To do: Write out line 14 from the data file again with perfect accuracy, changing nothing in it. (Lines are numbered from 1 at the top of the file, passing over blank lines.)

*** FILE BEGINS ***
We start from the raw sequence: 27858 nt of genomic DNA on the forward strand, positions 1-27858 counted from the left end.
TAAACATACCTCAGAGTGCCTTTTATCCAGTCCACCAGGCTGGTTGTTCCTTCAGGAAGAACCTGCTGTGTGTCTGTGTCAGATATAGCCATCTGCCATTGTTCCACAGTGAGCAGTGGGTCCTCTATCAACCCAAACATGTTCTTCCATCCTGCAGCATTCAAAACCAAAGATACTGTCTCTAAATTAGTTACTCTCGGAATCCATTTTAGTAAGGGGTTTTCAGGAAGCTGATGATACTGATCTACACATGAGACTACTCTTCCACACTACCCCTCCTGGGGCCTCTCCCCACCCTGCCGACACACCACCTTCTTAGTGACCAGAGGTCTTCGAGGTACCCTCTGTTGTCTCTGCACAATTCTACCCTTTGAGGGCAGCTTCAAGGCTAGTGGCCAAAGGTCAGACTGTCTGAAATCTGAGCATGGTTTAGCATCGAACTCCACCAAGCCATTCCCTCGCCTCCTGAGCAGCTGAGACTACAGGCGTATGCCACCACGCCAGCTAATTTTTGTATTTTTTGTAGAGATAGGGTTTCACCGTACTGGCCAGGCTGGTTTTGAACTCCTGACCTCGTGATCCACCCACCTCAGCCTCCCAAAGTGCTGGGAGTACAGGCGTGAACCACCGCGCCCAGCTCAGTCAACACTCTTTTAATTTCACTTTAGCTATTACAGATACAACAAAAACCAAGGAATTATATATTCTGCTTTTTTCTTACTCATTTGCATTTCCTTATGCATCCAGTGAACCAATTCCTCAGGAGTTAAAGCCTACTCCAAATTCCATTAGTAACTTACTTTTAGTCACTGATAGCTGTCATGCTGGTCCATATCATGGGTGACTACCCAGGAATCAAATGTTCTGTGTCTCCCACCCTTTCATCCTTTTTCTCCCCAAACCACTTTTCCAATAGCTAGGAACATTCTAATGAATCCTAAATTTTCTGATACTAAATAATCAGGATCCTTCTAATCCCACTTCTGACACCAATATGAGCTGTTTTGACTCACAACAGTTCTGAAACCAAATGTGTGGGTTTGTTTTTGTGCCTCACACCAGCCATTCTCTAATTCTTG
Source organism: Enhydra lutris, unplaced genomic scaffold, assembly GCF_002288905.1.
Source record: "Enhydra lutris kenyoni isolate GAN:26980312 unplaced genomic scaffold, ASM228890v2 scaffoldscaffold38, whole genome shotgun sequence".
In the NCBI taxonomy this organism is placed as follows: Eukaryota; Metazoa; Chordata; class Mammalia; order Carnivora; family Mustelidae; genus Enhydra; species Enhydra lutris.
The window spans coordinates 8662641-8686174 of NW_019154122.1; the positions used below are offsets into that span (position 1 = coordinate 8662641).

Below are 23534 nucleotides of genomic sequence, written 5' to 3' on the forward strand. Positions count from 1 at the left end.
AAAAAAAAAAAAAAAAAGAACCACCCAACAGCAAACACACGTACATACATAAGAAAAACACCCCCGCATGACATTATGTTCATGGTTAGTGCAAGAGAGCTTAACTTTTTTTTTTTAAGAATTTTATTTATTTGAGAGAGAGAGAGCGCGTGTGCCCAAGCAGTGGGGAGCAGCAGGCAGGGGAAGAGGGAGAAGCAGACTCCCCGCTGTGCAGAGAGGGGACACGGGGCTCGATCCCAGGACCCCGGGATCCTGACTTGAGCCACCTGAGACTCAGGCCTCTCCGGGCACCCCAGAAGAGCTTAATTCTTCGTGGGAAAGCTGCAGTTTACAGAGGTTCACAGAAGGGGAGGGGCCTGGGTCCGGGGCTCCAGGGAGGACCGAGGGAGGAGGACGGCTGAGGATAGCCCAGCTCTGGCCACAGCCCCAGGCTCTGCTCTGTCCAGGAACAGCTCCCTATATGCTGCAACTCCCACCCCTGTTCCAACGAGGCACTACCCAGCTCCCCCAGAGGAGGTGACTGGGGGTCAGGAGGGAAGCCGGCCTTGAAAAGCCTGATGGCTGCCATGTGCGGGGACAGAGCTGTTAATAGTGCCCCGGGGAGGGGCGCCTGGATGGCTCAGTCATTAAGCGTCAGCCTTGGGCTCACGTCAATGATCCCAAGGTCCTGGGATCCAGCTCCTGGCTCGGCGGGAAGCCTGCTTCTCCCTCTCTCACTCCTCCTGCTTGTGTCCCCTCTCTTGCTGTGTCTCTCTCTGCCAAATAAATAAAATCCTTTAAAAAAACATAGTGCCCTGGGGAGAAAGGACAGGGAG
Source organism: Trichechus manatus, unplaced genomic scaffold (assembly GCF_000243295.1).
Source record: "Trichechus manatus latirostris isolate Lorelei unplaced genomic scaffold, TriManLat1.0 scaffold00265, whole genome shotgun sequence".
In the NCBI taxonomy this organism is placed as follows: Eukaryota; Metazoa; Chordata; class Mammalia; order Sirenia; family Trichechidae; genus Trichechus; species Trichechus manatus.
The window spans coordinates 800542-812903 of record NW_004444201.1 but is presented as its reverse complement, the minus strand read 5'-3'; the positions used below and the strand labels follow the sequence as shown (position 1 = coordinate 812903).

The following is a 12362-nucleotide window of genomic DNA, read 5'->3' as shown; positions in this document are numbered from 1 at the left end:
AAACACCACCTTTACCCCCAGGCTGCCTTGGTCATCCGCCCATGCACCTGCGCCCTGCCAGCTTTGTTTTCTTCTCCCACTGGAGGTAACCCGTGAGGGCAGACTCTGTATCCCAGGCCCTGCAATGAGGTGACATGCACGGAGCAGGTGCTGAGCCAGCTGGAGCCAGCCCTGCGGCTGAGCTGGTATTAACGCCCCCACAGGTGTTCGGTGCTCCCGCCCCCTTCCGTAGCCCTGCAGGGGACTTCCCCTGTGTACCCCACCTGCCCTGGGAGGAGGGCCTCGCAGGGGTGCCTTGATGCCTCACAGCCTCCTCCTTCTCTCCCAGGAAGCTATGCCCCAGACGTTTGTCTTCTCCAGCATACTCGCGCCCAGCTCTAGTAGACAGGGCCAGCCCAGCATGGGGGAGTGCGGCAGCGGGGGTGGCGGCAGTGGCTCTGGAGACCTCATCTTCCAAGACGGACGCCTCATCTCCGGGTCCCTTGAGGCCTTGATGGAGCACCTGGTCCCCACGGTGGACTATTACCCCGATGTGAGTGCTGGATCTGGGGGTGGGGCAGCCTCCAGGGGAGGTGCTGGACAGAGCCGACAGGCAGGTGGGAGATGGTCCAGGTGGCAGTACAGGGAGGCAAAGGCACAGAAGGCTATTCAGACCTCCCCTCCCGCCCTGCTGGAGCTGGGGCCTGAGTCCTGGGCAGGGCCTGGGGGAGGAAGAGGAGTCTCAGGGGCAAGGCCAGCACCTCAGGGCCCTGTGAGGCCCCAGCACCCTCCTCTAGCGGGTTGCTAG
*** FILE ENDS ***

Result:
AAACACCACCTTTACCCCCAGGCTGCCTTGGTCATCCGCCCATGCACCTGCGCCCTGCCAGCTTTGTTTTCTTCTCCCACTGGAGGTAACCCGTGAGGGCAGACTCTGTATCCCAGGCCCTGCAATGAGGTGACATGCACGGAGCAGGTGCTGAGCCAGCTGGAGCCAGCCCTGCGGCTGAGCTGGTATTAACGCCCCCACAGGTGTTCGGTGCTCCCGCCCCCTTCCGTAGCCCTGCAGGGGACTTCCCCTGTGTACCCCACCTGCCCTGGGAGGAGGGCCTCGCAGGGGTGCCTTGATGCCTCACAGCCTCCTCCTTCTCTCCCAGGAAGCTATGCCCCAGACGTTTGTCTTCTCCAGCATACTCGCGCCCAGCTCTAGTAGACAGGGCCAGCCCAGCATGGGGGAGTGCGGCAGCGGGGGTGGCGGCAGTGGCTCTGGAGACCTCATCTTCCAAGACGGACGCCTCATCTCCGGGTCCCTTGAGGCCTTGATGGAGCACCTGGTCCCCACGGTGGACTATTACCCCGATGTGAGTGCTGGATCTGGGGGTGGGGCAGCCTCCAGGGGAGGTGCTGGACAGAGCCGACAGGCAGGTGGGAGATGGTCCAGGTGGCAGTACAGGGAGGCAAAGGCACAGAAGGCTATTCAGACCTCCCCTCCCGCCCTGCTGGAGCTGGGGCCTGAGTCCTGGGCAGGGCCTGGGGGAGGAAGAGGAGTCTCAGGGGCAAGGCCAGCACCTCAGGGCCCTGTGAGGCCCCAGCACCCTCCTCTAGCGGGTTGCTAG